The women met while sitting quietly, fearfully, in visits to police stations and military barracks, trying to find out something in their search for missing relatives. Most of the women were housewives; few worked outside the home.
Slowly the mothers discovered that they were not alone. They began to tell each other their stories. Most had young adult sons and daughters who had been swiftly and suddenly pulled from their homes, work or classes. Few had been seen again. One mother said, “It’s very difficult to explain how you feel when they take a child from you and you don’t know what’s happened to the child. It’s like a terrible emptiness, like something’s been wrenched away from inside of you and there’s nothing you can do about it. No one would help us.”
The authorities, often laughing and calling them “mothers of terrorists,” lied to them: “Your daughters disappeared because they have become prostitutes or ran off with some man. Your sons have left the country to run away from army service.” One woman answered, “My son is a young person who thinks and acts politically. I don’t care what party he belongs to because I am not defending a political party. I am looking for my son who has the right to think.”
Courageously, the mothers began to demonstrate every Thursday in silent marches in the large Plaza de Mayo in Buenos Aires, the site of Argentina’s government. They were the first to publicly challenge Argentina’s brutal military dictatorship and its “Dirty War.” To identify each other, the women began wearing a white head scarf. They said that it represented a diaper and also symbolized the white dove of peace, which “can unite all women.” They began to use a simple and very effective chant. “We want our children and we want them to tell us where they are.” Some carried pictures of the missing children. “No matter what our children think, they should not be tortured, should have charges brought before them. We should be able to see them, visit them.”
The simple repeating of the truth, and the expression of their sorrow as mothers, came at a time when most Argentineans either ignored the brutality of the regime or were afraid to speak out. The women’s pleas for help fell on the deaf ears of the Church, most labor union leaders, the business community and the press. They were criticized, called “Las Locas” (Crazy Women). Neighbors, even friends, avoided them. Many had families who worried for their safety and told them not to get involved. One woman responded, “What can be worse than their taking my child?”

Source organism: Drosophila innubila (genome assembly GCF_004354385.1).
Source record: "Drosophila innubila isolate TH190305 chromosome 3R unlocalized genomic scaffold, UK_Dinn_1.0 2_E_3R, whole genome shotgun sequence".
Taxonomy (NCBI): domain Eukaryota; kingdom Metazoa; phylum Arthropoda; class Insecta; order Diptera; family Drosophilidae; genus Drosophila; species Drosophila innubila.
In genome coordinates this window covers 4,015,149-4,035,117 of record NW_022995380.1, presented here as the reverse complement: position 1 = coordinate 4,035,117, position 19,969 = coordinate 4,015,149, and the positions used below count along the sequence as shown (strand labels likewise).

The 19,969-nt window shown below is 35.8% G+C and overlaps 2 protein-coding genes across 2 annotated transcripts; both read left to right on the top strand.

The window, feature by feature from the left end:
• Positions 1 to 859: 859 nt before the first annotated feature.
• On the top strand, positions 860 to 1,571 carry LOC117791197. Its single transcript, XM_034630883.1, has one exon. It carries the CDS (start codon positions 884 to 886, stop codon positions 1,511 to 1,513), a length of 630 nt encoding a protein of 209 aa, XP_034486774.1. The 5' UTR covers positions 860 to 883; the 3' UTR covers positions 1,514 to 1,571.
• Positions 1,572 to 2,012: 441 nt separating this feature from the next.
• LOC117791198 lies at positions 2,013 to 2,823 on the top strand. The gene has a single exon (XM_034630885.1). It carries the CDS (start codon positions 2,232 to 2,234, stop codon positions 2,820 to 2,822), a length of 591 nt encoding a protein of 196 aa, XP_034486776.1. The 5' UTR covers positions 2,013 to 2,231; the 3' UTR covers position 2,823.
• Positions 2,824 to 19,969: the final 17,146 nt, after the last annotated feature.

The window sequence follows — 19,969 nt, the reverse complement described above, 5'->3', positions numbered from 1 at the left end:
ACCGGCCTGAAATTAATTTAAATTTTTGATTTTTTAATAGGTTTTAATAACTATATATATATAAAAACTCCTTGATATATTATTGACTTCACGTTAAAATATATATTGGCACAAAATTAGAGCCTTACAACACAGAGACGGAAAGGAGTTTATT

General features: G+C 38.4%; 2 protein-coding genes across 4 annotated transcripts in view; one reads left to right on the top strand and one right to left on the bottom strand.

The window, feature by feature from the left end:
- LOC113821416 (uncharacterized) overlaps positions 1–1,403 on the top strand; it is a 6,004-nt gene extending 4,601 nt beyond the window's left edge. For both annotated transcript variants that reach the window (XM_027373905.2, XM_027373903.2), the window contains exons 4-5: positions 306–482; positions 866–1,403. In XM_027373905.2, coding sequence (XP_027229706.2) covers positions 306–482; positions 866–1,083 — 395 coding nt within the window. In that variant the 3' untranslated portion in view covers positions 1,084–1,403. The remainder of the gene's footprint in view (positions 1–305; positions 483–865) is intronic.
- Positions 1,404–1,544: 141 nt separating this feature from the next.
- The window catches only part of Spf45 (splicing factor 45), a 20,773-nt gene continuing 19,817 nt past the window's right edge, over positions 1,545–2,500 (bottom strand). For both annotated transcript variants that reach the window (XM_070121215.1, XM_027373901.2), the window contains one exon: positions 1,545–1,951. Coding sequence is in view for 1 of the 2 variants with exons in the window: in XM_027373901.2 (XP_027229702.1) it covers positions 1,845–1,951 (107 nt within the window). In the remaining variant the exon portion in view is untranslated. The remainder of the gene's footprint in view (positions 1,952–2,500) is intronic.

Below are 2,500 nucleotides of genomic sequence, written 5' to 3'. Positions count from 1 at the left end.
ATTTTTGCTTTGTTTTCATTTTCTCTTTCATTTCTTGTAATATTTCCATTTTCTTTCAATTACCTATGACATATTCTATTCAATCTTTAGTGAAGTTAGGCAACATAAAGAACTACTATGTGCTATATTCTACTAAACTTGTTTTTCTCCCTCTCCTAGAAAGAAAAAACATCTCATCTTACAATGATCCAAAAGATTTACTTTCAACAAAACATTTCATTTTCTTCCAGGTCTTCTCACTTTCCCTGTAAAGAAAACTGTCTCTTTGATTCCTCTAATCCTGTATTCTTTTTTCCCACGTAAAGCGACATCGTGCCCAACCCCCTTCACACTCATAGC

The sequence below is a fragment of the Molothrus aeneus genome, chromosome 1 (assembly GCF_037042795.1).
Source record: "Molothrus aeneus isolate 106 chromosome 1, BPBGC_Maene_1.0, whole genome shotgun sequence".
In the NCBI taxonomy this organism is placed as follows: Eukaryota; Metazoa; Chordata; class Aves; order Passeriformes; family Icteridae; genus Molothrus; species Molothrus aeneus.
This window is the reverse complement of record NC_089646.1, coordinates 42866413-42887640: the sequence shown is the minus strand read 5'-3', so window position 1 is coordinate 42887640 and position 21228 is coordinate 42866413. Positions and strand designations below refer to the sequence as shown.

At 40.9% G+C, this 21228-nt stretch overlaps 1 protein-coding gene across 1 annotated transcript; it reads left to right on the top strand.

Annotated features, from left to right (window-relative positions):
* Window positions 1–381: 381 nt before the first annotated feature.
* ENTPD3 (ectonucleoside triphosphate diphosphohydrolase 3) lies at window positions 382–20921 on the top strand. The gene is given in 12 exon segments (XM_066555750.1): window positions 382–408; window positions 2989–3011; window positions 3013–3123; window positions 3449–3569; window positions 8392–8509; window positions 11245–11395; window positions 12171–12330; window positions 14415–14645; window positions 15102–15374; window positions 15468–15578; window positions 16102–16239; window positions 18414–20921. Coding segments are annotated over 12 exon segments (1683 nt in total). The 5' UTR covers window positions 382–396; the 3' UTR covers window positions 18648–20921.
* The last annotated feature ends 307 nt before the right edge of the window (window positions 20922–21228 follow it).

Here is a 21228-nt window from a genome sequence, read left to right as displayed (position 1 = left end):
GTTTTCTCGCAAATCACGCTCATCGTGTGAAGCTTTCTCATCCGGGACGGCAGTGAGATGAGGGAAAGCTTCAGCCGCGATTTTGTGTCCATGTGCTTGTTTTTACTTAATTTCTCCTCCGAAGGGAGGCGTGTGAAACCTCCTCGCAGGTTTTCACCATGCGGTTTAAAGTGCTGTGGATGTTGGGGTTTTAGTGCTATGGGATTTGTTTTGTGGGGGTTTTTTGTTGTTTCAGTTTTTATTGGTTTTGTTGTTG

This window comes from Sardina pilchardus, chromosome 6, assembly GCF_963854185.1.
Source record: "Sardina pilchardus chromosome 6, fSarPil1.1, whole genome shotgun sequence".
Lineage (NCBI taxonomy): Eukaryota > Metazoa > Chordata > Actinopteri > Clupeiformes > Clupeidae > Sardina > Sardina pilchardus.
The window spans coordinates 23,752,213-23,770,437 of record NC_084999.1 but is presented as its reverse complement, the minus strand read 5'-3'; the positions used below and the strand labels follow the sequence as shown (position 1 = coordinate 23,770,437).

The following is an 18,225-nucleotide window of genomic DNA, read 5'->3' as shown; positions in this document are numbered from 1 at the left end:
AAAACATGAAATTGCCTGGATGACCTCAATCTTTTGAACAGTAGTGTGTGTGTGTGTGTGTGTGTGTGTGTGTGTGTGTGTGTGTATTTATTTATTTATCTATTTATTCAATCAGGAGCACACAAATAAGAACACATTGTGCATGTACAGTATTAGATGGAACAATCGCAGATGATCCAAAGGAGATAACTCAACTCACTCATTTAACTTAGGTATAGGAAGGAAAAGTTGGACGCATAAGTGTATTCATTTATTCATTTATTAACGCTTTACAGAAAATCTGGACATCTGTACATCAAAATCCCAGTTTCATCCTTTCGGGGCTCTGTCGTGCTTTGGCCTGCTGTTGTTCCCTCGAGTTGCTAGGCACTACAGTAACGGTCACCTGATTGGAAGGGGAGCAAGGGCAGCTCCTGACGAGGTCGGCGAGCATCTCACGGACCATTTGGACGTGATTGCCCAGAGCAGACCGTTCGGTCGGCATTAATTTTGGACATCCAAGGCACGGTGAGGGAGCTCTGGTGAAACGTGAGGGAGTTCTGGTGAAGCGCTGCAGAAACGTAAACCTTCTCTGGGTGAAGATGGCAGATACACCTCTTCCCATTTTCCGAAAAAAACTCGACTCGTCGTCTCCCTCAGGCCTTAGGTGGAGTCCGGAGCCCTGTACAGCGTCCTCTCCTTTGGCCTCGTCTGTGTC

The women’s defiance of the military put their own lives at risk. Leading members of the original group were “disappeared.” But others kept returning to the plaza, often having to try and outwit the police who came to break up their demonstrations. They met in different places, demonstrated on different days, learned to deal with attack dogs and tear gas. If one got arrested, they all went in a group. “In the plaza we felt strong,” they later said. “We decided to return to the plaza as it gave us a good feeling … the Plaza made us feel close to our children.”
Slowly the outside world began to hear of the Madres. Human rights groups brought them to conferences abroad. The women had to educate themselves about the United Nations, Amnesty International and the skills of public speaking. In their travels they met with political leaders, challenged the U.N.’s acceptance of the Argentine military regime, and boldly said they would meet with the pope. At home, with help from a Dutch women’s group, they opened an office and published their own newspaper. They took out full-page ads in newspapers and circulated petitions demanding the release of those in illegal detention. Exploding the image of elderly women as powerless, the Madres had transformed themselves from an informal group of mainly housewives into an internationally known organization. Their courageous struggle became a symbol for every human rights movement.